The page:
General media needs to be informed about bird flu

These last few days, bird flu has been spreading all over Latin America – Mexico, Colombia, Venezuela, Ecuador, Peru and Chile. At the same time, Brazil and Argentina are being surrounded. Brazil, in particular, has strengthened protocols to avoid the disease entering their strong poultry industry.

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These last few days, bird flu has been spreading all over Latin America – Mexico, Colombia, Venezuela, Ecuador, Peru and Chile. At the same time, Brazil and Argentina are being surrounded. Brazil, in particular, has strengthened protocols to avoid the disease entering their strong poultry industry.

Although many of the cases have been in wild birds, such as pelicans and other birds in Venezuela, Peru and Colombia, the poultry industry has also been struck. Mexico alone has already culled 1.5 million birds, while Ecuador has culled 180,000 birds.

Although I don’t think it is critical yet, it does threaten the industry and the main source of animal protein for the region.

But all this worsens when fake news and urban legends go around the general public and are promoted by the general media. This is the case of Ecuador, a rather small country producing 255 million broilers per year, 1.6 million turkeys per year and that has 12.9 million hens in production (as of 2021).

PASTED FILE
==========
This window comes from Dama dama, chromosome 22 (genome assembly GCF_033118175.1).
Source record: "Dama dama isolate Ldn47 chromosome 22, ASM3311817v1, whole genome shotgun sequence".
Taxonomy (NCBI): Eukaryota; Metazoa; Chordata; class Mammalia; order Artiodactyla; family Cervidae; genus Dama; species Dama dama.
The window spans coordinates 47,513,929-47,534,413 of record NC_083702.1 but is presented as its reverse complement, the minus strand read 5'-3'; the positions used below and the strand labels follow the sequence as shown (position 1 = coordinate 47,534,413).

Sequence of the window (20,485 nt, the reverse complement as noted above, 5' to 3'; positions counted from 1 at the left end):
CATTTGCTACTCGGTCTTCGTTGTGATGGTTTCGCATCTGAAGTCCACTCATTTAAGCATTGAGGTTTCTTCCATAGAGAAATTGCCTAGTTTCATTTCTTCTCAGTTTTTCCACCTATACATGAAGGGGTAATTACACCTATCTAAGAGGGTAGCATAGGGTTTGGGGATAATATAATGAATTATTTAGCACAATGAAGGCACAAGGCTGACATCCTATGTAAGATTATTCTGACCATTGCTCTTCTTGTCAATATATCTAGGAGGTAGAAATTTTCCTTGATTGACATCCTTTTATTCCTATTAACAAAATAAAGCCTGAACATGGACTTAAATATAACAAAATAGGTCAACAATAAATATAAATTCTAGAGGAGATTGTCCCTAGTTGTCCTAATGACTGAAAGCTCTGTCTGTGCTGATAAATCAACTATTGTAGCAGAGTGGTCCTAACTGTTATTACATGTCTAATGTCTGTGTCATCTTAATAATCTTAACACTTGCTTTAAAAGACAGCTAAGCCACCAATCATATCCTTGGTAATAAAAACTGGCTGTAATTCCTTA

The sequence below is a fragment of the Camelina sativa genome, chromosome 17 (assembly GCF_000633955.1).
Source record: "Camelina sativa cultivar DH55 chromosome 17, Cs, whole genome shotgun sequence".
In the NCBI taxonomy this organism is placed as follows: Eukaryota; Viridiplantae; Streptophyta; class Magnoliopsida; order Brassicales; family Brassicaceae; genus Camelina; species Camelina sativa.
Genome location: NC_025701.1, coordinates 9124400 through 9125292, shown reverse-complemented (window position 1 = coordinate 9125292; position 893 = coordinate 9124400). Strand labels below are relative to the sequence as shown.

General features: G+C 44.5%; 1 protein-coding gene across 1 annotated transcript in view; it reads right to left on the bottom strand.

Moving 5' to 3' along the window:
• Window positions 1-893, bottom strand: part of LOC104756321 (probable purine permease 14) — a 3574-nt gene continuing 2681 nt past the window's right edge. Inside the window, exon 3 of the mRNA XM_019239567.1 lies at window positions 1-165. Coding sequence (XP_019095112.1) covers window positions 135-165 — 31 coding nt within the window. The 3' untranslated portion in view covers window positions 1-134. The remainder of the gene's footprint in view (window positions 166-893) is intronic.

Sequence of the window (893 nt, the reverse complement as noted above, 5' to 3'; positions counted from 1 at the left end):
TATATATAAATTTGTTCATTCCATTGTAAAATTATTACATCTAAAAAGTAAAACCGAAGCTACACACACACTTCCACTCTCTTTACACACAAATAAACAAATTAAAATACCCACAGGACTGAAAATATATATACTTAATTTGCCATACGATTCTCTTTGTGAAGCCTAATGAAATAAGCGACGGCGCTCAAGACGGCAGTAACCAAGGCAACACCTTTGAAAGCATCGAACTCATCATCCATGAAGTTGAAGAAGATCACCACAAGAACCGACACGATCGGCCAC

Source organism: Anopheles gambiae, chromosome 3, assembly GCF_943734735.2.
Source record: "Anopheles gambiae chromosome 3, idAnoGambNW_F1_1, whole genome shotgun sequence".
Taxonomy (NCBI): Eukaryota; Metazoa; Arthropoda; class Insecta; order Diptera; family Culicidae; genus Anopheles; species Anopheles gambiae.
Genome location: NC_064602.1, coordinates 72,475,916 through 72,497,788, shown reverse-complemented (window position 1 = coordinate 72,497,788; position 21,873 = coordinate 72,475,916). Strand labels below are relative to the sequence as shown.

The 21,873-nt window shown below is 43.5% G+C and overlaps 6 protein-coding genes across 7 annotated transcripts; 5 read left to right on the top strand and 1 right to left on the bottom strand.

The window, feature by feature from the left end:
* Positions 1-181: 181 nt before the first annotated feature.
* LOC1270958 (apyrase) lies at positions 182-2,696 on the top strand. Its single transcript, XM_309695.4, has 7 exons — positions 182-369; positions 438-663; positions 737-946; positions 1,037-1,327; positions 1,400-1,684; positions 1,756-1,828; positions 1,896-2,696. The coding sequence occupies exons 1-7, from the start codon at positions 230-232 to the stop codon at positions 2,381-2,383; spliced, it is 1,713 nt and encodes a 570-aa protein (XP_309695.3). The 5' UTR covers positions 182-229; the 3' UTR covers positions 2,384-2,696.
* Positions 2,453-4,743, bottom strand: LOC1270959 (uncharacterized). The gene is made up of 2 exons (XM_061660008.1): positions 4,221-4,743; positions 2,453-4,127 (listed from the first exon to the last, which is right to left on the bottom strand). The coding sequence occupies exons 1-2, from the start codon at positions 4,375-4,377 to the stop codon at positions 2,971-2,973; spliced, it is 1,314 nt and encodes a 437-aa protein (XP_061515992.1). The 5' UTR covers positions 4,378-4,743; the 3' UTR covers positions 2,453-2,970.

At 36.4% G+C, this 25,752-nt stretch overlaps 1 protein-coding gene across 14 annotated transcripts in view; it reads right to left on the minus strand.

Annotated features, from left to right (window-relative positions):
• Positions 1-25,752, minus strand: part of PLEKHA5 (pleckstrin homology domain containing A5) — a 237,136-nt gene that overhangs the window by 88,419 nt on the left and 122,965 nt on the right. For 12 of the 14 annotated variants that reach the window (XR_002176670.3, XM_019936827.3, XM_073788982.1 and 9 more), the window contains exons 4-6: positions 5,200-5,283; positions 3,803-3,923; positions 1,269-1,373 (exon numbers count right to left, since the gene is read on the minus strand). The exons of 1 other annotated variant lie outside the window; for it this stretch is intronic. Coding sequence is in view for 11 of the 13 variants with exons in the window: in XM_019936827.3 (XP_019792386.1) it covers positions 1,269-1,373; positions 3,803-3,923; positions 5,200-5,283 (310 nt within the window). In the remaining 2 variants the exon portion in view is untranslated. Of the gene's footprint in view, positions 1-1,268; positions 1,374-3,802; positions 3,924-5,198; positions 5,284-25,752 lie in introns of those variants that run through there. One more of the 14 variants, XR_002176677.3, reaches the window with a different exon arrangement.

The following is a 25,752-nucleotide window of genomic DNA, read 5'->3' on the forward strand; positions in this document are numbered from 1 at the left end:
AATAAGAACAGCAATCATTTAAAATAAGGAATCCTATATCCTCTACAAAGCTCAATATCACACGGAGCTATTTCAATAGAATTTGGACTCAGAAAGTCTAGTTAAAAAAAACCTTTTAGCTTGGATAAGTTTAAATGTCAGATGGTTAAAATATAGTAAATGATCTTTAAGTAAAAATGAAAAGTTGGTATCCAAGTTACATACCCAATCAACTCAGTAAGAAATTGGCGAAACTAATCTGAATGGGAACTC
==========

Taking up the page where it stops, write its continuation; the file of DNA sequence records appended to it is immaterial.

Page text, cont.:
According to Diana EspĂ­n, CEO of the National Poultry Producers Association of Ecuador (CorporaciĂłn Nacional de Avicultores del Ecuador, Conave), sales has decreased between 15% and 20% in the last few weeks as a consequence of general media misinformation, stating bird flu can be transmitted by consumption of chicken and eggs.

Chicken retail price has also decreased by 12% to 22%, depending on the province. And this comes exactly in December, when around 30% of the annual poultry sales take place!

Is this fair? Should a misinformed media be affecting a food-providing industry and a whole country in such a way?

Journalists from the general media don’t need to know about vet medicine, epidemiology and food safety. But they also should not be lying and misinforming the public. At the end, the boomerang will come back to them – as consumers – in the form of higher prices of chicken, eggs and turkey.

It is not only bird flu. It is also hormones, animal welfare, antibiotics and a bunch of things. Maybe we as ag journalists, or the local associations, need to engage in this venture of educating the general media.

What do you think? 

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